Opinion

COLUMN: Hoping for a return to the order of things

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As the father of a female teen, I have many questions.

And I know there are even more questions that I don’t even know about yet.

I also know that there are questions to which I probably really don’t want to know the answers.

However, I do have one question in particular.

I’d like to know why a neat, clean and highly organized child loses those attributes in alarming escalations upon entry and progression through teenhood.

Apparently, tidy habits are recovered upon exit from the teen years, but I have yet to personally witness this.

Can one wish upon a strand of DNA?

I am aware and somewhat bouyed by the knowledge that this descent into environmental chaos is not a unique phenomenon.

I have spoken to many parents with teens, and they confirm similar experiences, e.g.:

The teen arrives home. Once through the door, apparel begins to drop off the young body.

One shoe disembarks its foot in the foyer, lonely and adrift. The other is cast off mere metres short of the hall closet.

The jacket may find a stair railing, perhaps the top of a bureau, but it is definitely not mated with a clothes hanger.

The trail continues down to the teen’s room.

Pullover, shirt, socks, pants and underwear are all added to previous items already carpeting the floor, discarded along the shortest route to the shower.

The room itself? Imagine a cyclone striking an American Eagle warehouse and you’d have an appropriate visual.

What lurks under those multiple mounds of clothes? Lost treasures? My missing frying pan? One of the resident cats? Is that meowing I hear?

One thing for sure does exist somewhere in there – the laundry basket, long overwhelmed and buried by the blizzard of garments.

And what else? Who knows? Who dares to check?

This once was the beloved space occupied by a meticulous youngster, with everything in its place, and a place for every thing.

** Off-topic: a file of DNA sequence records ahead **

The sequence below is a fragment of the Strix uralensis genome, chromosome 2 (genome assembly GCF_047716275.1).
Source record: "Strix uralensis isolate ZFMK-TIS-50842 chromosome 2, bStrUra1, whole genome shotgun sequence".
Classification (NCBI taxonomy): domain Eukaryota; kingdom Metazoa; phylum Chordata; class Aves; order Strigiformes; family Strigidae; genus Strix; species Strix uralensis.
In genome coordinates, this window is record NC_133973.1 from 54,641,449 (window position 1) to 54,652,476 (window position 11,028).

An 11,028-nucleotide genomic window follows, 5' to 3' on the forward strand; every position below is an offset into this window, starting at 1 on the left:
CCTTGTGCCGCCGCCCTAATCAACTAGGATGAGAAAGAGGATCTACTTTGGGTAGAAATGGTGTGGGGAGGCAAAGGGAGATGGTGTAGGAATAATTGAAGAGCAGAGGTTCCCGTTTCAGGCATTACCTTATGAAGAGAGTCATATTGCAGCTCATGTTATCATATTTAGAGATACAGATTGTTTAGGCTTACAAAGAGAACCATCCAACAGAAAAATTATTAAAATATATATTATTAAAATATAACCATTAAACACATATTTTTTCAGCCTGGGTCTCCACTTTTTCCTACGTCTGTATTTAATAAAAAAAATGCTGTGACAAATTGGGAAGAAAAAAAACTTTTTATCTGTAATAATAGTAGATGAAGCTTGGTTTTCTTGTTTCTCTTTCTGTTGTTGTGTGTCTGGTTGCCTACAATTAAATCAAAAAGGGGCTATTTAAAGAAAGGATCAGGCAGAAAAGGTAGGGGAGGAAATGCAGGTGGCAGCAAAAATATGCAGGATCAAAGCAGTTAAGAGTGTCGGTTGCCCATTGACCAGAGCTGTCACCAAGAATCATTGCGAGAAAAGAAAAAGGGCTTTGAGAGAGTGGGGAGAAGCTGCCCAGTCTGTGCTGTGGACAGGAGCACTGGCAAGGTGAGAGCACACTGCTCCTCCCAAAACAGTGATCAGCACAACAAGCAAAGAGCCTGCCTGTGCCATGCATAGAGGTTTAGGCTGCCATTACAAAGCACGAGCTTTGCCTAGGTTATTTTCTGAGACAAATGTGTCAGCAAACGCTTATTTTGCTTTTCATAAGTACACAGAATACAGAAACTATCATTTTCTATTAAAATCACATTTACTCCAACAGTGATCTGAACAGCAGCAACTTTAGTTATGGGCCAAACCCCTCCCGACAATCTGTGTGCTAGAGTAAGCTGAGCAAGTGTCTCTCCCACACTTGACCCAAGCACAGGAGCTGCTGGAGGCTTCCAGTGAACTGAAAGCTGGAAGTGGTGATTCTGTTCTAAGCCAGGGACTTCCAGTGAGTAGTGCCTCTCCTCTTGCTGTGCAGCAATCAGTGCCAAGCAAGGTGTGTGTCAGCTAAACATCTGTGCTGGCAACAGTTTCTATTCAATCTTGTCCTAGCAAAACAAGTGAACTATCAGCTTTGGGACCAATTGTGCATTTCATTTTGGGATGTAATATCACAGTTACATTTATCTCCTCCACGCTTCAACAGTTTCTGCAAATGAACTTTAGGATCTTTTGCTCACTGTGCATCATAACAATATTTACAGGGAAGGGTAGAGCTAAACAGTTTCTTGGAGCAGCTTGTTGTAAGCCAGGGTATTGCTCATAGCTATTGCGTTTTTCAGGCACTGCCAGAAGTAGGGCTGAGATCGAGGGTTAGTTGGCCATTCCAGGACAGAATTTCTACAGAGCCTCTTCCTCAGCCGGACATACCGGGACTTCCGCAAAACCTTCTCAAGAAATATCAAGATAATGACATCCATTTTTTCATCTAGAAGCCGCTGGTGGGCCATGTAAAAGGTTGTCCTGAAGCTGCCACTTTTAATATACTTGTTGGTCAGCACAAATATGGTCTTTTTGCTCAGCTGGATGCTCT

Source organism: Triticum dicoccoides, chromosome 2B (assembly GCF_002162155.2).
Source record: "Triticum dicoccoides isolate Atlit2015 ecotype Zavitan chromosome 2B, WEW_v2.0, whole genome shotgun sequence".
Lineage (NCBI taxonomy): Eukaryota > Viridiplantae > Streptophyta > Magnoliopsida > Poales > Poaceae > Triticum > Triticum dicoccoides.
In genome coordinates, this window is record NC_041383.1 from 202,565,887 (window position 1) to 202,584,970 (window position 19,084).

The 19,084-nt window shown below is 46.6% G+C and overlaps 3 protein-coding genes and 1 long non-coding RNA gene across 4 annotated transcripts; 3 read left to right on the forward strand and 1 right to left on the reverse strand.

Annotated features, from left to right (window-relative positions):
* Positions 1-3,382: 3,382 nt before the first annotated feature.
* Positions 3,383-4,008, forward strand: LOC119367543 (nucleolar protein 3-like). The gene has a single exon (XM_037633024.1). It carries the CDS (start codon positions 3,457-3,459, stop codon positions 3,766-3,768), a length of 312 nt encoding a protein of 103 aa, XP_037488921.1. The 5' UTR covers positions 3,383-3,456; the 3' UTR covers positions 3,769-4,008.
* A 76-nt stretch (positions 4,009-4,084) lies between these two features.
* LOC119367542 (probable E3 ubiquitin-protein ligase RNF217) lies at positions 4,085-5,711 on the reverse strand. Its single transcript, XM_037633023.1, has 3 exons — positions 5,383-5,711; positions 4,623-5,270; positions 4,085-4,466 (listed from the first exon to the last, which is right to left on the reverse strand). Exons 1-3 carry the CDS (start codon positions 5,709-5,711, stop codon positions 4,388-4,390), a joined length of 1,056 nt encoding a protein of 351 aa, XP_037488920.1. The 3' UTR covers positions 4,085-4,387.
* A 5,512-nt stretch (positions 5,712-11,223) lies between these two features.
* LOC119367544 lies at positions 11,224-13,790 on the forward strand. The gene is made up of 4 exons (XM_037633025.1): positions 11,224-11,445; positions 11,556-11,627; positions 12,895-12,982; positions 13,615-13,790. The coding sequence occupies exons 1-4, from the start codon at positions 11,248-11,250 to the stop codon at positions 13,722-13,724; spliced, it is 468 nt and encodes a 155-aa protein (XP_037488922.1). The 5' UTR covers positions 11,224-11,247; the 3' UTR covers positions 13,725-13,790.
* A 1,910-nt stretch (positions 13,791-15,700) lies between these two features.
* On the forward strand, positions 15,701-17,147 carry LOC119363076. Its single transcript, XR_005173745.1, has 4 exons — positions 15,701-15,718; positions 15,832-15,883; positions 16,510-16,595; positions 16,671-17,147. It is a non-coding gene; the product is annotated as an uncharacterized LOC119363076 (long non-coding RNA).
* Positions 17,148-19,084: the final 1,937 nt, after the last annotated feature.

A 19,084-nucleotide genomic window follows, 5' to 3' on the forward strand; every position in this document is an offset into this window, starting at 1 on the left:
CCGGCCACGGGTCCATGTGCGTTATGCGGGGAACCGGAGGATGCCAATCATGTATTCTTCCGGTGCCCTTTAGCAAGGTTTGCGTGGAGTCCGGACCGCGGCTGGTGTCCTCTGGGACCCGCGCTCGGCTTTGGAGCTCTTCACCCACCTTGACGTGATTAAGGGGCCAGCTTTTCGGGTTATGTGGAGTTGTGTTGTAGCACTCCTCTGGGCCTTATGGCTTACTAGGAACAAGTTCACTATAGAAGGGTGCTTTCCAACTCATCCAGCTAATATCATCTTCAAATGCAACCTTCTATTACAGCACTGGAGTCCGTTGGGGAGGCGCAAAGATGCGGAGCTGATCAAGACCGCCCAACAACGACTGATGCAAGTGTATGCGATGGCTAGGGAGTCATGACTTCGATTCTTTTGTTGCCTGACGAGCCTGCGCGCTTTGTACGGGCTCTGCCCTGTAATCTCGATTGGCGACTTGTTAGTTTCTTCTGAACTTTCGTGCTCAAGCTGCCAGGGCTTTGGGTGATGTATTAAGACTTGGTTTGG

It is now occupied by a hormonal human puzzle factory, which litters its lair with cast-off clothing like bones in a dragon’s den.

Some of it is unfamiliar, since it apparently belongs to friends. Apparently, these kindred spirits frequently share fashions, and have no qualms in littering each other’s rooms – perhaps in some sort of friendly territority-marking ritual.

Upstairs, the mayhem continues. Textbooks are spread akimbo on the kitchen island, coffee table, couch, or any other horizontal surface.

Bags, rags, rings, things and other assorted detritus – spun off by the teen tornado as it churned through the house on some essential mission, frequently involving a snack.

Don’t get me started on that …

oh never mind, I’m already there.

Previously proud, gleaming pots fester in the sink – gooey and glued with unrecognizable foodstuffs.

The stainless steel refrigerator doors bear the fingerprints of the guilty, and the stove is covered in spits and spatters from culinary calamity.

To this I return each day. Daily, I issue decrees and heated threats of dire consequences, to no avail.

The teen has shed and fed.

It moves on...

... until Sunday afternoon, when a stunning transformation takes place. The teen cleans, sorts, tidies, launders and folds.

The condition is fleeting.

However, there lies hope in the universal order of things.

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